The study found that incontinence improved in more women taking the placebo than those taking the estrogen therapy. Additionally, for women whose condition worsened, those taking the estrogen actually experienced more problems than those taking the placebo. Thus, the results indicated that daily oral estrogen therapy was associated with worsening urinary incontinence in older postmenopausal women with weekly incontinence and that estrogen therapy should not be a recommended treatment.
Urinary incontinence is a common problem among middle aged and older women and overweight women are at significantly greater risk of urinary incontinence. Dr. Leslee Subak, one of the UCSF Women's Continence Center faculty members, conducted a study to evaluate the effect weight reduction has on incontinence in moderately obese women. The study included 10 women who were moderately overweight and had over 10 incontinent episodes per week. The study demonstrated an association between weight reduction and improved urinary incontinence. Women participating in the study who achieved a weight loss of at least than 5% had greater than 50% reduction in incontinence frequency, compared to the women who had less weight loss. In a second study, 42 overweight and obese women with incontinence were randomized to either a 3-month liquid diet program or no intervention. Women in the diet program lost an average of 31 pounds over three months and their frequency of incontinence episodes was reduced 60% compared to a 4% improvement among women receiving no intervention. Incontinence appeared to improve when women lost as little as 5% of their baseline weight, a reasonable treatment goal for many overweight and obese women. Thus, modest weight reduction may be a feasible and effective treatment option for incontinence and should be considered as part of non-surgical therapy for incontinence. Moreover, focusing on weight loss for these women will likely improve their general health, as weight losses of 5-10% are known to improve the control of high blood pressure, diabetes, and high cholesterol, reduce the risk of developing type 2 diabetes, and produce marked improvements in mood and quality of life. Further research is proposed with additional women to evaluate the effect of weight reduction on incontinence symptoms and to identify patient and disease characteristics that predict improvement in urinary incontinence following weight loss.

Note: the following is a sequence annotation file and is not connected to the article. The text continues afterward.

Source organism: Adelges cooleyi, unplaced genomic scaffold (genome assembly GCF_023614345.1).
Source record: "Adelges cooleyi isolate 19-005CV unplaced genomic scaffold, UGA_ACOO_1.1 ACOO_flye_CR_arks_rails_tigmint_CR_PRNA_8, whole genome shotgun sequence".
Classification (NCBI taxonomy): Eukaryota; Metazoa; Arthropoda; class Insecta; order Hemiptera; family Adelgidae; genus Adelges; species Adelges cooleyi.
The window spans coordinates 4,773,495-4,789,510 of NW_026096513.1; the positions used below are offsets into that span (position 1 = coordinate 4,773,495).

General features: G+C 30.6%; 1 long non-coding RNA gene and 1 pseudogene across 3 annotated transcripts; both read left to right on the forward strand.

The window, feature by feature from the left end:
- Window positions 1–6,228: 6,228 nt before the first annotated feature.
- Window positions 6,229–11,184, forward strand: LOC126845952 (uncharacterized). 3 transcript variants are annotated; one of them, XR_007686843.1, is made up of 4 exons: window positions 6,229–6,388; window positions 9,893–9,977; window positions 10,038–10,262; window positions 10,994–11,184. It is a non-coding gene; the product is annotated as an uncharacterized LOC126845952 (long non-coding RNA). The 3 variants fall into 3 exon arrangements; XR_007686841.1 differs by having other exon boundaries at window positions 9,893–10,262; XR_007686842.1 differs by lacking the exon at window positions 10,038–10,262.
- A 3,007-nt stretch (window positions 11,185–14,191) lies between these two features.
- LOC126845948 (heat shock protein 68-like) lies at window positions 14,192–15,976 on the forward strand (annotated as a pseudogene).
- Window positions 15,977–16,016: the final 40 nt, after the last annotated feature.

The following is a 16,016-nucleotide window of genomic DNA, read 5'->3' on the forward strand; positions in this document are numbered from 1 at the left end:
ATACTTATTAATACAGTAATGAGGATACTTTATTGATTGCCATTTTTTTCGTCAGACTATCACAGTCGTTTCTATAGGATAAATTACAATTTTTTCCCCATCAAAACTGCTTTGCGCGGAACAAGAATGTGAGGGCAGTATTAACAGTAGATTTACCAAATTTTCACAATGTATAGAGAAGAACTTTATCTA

Low-Intensity Behavioral Therapy Improves Incontinence
Many treatments are commonly used for urinary incontinence, including behavioral therapy, medications and surgery. Behavioral therapies, including voiding at scheduled times (bladder training), pelvic muscle exercises ("Kegel" exercises) and biofeedback therapy, are often recommended as the initial treatment for incontinence. Dr. Subak and colleagues at Kaiser Permanente Medical Center conducted a study to evaluate a low-intensity behavioral intervention that can be initiated effectively and easily by primary care healthcare providers. 152 women over 55 years of age with incontinence were randomized to participate in 6 weeks of instruction on bladder training and written information on bladder function and Kegel exercises or no intervention. Women in the behavioral treatment program had a significant improvement in incontinence compared to the women without treatment. This low-intensity behavioral therapy intervention for urinary incontinence was effective and should be considered as a first-line treatment for urinary incontinence in older women.
Drs. David Thom, Steven Van den Eden, Jeanette Brown and Leslee Subak are conducting a study to determine the independent associations between specific childbirth variables, hysterectomy, and hormone use, and subsequent urinary incontinence and pelvic floor problems. Approximately 2,100 women will be surveyed.
From preliminary data, 73% of women have reported at least one episode of incontinence in the past 12 months or ever having been treated for incontinence. The analysis of the results found a positive association between urinary incontinence and body mass, birthing a child vaginally, and the use of estrogen. An association was also found between exposure to oxytocin during labor and incontinence in later life. At the completion of the study, more extensive analysis will be performed on these relationships.